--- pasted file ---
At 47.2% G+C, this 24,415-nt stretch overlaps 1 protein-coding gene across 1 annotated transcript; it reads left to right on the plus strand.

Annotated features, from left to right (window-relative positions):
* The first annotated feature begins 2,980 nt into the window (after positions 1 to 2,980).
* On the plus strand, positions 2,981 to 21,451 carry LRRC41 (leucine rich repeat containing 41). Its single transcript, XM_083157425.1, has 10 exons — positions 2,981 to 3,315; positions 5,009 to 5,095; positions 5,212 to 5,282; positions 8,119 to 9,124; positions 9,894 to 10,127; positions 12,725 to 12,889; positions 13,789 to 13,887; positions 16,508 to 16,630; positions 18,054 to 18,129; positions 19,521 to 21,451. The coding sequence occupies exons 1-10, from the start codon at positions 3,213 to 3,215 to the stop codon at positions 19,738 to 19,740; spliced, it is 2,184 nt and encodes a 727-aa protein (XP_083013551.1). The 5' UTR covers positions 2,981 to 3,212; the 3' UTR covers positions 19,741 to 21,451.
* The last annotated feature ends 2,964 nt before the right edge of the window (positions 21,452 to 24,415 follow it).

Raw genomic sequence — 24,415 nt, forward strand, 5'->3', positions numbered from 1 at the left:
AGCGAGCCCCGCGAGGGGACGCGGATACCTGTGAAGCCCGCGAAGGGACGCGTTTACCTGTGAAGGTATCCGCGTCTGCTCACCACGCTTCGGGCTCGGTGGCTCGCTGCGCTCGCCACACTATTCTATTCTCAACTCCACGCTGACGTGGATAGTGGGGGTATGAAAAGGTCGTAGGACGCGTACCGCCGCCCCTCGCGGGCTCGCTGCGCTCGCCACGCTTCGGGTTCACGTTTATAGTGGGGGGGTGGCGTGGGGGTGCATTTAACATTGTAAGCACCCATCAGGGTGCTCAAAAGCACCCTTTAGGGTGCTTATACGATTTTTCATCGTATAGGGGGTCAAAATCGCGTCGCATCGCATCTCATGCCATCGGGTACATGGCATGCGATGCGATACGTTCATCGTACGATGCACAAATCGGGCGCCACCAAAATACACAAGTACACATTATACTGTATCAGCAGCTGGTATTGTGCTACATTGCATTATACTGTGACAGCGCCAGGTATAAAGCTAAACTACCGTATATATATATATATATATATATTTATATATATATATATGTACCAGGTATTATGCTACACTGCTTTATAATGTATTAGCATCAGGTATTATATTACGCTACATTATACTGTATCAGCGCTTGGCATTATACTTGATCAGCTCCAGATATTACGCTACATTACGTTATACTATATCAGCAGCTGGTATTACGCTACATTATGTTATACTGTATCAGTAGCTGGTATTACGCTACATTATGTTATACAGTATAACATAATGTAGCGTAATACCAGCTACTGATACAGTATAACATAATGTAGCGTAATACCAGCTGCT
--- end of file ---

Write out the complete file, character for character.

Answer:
At 47.2% G+C, this 24,415-nt stretch overlaps 1 protein-coding gene across 1 annotated transcript; it reads left to right on the plus strand.

Annotated features, from left to right (window-relative positions):
* The first annotated feature begins 2,980 nt into the window (after positions 1 to 2,980).
* On the plus strand, positions 2,981 to 21,451 carry LRRC41 (leucine rich repeat containing 41). Its single transcript, XM_083157425.1, has 10 exons — positions 2,981 to 3,315; positions 5,009 to 5,095; positions 5,212 to 5,282; positions 8,119 to 9,124; positions 9,894 to 10,127; positions 12,725 to 12,889; positions 13,789 to 13,887; positions 16,508 to 16,630; positions 18,054 to 18,129; positions 19,521 to 21,451. The coding sequence occupies exons 1-10, from the start codon at positions 3,213 to 3,215 to the stop codon at positions 19,738 to 19,740; spliced, it is 2,184 nt and encodes a 727-aa protein (XP_083013551.1). The 5' UTR covers positions 2,981 to 3,212; the 3' UTR covers positions 19,741 to 21,451.
* The last annotated feature ends 2,964 nt before the right edge of the window (positions 21,452 to 24,415 follow it).

Raw genomic sequence — 24,415 nt, forward strand, 5'->3', positions numbered from 1 at the left:
AGCGAGCCCCGCGAGGGGACGCGGATACCTGTGAAGCCCGCGAAGGGACGCGTTTACCTGTGAAGGTATCCGCGTCTGCTCACCACGCTTCGGGCTCGGTGGCTCGCTGCGCTCGCCACACTATTCTATTCTCAACTCCACGCTGACGTGGATAGTGGGGGTATGAAAAGGTCGTAGGACGCGTACCGCCGCCCCTCGCGGGCTCGCTGCGCTCGCCACGCTTCGGGTTCACGTTTATAGTGGGGGGGTGGCGTGGGGGTGCATTTAACATTGTAAGCACCCATCAGGGTGCTCAAAAGCACCCTTTAGGGTGCTTATACGATTTTTCATCGTATAGGGGGTCAAAATCGCGTCGCATCGCATCTCATGCCATCGGGTACATGGCATGCGATGCGATACGTTCATCGTACGATGCACAAATCGGGCGCCACCAAAATACACAAGTACACATTATACTGTATCAGCAGCTGGTATTGTGCTACATTGCATTATACTGTGACAGCGCCAGGTATAAAGCTAAACTACCGTATATATATATATATATATATATTTATATATATATATATGTACCAGGTATTATGCTACACTGCTTTATAATGTATTAGCATCAGGTATTATATTACGCTACATTATACTGTATCAGCGCTTGGCATTATACTTGATCAGCTCCAGATATTACGCTACATTACGTTATACTATATCAGCAGCTGGTATTACGCTACATTATGTTATACTGTATCAGTAGCTGGTATTACGCTACATTATGTTATACAGTATAACATAATGTAGCGTAATACCAGCTACTGATACAGTATAACATAATGTAGCGTAATACCAGCTGCT